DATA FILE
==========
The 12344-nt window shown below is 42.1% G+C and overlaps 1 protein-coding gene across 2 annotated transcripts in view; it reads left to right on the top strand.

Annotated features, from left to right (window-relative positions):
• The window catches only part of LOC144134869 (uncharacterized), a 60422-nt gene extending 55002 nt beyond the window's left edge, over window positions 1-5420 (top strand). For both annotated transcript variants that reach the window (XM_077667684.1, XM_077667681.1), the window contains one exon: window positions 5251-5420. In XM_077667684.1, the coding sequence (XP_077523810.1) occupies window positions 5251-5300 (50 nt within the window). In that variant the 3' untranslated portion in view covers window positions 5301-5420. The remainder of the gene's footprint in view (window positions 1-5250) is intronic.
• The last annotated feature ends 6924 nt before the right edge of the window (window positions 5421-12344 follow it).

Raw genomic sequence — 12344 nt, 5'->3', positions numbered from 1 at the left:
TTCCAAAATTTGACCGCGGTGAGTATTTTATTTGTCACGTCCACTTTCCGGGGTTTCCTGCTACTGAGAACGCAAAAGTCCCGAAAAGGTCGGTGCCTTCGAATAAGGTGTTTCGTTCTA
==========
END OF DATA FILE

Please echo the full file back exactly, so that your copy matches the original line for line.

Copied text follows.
The 12344-nt window shown below is 42.1% G+C and overlaps 1 protein-coding gene across 2 annotated transcripts in view; it reads left to right on the top strand.

Annotated features, from left to right (window-relative positions):
• The window catches only part of LOC144134869 (uncharacterized), a 60422-nt gene extending 55002 nt beyond the window's left edge, over window positions 1-5420 (top strand). For both annotated transcript variants that reach the window (XM_077667684.1, XM_077667681.1), the window contains one exon: window positions 5251-5420. In XM_077667684.1, the coding sequence (XP_077523810.1) occupies window positions 5251-5300 (50 nt within the window). In that variant the 3' untranslated portion in view covers window positions 5301-5420. The remainder of the gene's footprint in view (window positions 1-5250) is intronic.
• The last annotated feature ends 6924 nt before the right edge of the window (window positions 5421-12344 follow it).

Raw genomic sequence — 12344 nt, 5'->3', positions numbered from 1 at the left:
TTCCAAAATTTGACCGCGGTGAGTATTTTATTTGTCACGTCCACTTTCCGGGGTTTCCTGCTACTGAGAACGCAAAAGTCCCGAAAAGGTCGGTGCCTTCGAATAAGGTGTTTCGTTCTA